Pre-ground coffee almost exclusively comes in one grind size: medium. While medium grind will do you just fine for some of the more popular brewing methods like automatic drip brewers and pour-overs, it is only suitable for certain preparations.
If you try to use medium grind coffee in your Moka Pot or French press, it’s going to be over-extracted.
Why? Because the ideal amount of surface area of the beans depends on how much time any hot (or cold) water comes into contact with your beans. A French press method leaves the beans submerged in hot water for several minutes, so it requires a coarser grind to nail the extraction perfectly.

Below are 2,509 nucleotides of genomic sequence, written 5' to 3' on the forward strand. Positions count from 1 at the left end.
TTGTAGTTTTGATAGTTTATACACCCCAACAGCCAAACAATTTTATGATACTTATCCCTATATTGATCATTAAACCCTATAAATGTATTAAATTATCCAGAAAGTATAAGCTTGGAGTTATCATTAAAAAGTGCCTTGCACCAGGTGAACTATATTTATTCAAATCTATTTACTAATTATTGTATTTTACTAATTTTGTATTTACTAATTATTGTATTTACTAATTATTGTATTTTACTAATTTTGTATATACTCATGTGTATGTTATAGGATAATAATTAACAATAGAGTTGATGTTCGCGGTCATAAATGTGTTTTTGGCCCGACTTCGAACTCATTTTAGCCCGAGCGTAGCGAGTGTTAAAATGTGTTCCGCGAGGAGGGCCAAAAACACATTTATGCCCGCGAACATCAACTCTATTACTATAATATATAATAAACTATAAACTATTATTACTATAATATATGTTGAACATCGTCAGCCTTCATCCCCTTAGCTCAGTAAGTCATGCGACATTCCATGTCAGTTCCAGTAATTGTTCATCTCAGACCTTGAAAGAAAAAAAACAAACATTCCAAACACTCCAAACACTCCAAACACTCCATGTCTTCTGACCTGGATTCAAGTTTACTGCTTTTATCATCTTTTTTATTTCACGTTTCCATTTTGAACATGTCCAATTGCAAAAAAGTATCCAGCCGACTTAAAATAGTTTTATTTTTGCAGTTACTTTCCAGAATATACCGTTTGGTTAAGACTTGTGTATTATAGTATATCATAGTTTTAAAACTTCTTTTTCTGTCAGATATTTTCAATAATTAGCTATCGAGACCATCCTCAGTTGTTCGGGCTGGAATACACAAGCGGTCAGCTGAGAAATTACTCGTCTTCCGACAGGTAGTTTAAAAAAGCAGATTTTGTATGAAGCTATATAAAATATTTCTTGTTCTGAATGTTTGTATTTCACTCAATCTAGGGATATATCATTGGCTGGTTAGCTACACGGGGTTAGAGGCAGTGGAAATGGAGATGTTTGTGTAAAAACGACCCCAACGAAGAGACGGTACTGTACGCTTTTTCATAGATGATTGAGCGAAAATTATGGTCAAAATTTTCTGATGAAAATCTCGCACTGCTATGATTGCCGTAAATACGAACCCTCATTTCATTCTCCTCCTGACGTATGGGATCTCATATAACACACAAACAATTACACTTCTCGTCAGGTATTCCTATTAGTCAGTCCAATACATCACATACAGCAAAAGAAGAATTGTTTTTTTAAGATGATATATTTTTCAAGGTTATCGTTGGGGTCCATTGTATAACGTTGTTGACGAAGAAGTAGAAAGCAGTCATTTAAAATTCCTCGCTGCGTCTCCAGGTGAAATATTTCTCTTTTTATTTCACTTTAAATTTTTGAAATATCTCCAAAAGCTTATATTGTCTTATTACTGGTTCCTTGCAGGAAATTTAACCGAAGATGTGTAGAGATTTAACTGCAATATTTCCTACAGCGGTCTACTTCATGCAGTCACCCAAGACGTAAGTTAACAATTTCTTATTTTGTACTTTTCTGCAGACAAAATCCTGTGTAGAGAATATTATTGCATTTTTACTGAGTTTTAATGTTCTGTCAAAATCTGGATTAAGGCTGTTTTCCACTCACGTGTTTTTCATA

So, while pre-ground medium coffee may work well in your coffee maker, it won’t always work.
The whole bean, on the other hand, isn’t yet ground. Most decent quality coffee grinders give you several grind settings to choose from, meaning your whole bean coffee can be turned into different coffee grinds suitable for all coffee makers.
Winner: Whole Bean Coffee
Some tasting notes are often printed on the sides of our coffee bean bags that sound downright delicious. Who doesn’t want a fruity cup of dark chocolate roasted espresso? Sometimes, we get a bag of coffee that doesn’t exactly live up to our expectations.
Along with the grind size choices, whole bean coffee can offer a broader range of coffee flavors for every connoisseur’s delight. Because you’re grinding your beans in small batches, you can adjust your coffee’s taste by varying the grind to a little finer or coarser for your next batch.